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Gender Differences for Public Good Contributions by Competitive versus Group Work Environments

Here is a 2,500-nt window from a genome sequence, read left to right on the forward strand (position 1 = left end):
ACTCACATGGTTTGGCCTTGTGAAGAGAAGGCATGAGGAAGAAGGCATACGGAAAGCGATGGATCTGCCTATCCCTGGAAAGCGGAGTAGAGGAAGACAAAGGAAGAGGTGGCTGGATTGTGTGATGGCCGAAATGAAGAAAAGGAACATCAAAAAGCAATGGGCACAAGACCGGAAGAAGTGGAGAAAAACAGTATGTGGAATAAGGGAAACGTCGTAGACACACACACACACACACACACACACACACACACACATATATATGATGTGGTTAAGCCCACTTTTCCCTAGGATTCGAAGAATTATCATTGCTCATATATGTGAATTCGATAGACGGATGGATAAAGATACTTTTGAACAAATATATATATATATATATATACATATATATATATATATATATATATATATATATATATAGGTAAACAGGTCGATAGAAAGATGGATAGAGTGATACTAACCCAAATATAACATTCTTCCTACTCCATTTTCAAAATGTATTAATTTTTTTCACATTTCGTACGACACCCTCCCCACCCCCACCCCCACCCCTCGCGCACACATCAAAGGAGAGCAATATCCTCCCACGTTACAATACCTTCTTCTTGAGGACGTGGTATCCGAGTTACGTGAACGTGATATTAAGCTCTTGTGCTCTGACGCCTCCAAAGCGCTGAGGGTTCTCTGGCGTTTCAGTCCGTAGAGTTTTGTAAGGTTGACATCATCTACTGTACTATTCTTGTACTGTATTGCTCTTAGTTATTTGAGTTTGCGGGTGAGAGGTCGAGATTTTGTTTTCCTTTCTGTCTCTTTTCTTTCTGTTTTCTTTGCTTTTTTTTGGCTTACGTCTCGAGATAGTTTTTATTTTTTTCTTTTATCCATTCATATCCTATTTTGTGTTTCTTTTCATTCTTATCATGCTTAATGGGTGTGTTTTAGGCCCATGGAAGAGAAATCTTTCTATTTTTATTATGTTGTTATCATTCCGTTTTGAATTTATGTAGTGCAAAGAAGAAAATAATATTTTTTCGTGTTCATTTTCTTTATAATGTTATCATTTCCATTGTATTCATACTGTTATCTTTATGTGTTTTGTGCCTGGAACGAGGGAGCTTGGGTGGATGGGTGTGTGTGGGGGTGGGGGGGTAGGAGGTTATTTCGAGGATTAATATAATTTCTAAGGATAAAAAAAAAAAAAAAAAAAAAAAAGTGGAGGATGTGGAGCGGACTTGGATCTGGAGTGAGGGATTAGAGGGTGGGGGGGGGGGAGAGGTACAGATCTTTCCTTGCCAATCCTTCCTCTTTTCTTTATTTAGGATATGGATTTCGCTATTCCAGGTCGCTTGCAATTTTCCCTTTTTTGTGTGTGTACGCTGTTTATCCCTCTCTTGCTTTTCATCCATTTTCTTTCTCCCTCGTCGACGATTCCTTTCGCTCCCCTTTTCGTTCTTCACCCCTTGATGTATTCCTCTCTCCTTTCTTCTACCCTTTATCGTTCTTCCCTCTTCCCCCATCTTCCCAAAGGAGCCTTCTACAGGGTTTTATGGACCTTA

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Abstract: Using a between-subjects design, this experiment compared the effect of competitive and cooperative work in the lab on subsequent public good investments with third parties. Individuals assigned to treatments where pay was determined by group output contributed more on average than individuals in tournament competitions, but this difference was driven by females contributing less after competitive tasks than after group pay tasks. When participants were given a choice between piece rate, competition, or group pay, females who chose group pay gave the most in the public good task. Females choices were more predictive of contributions than were male choices. These results hold after controlling for actual pay. We use these results to argue that the link between compensation at work and altruism is higher for women than for men.

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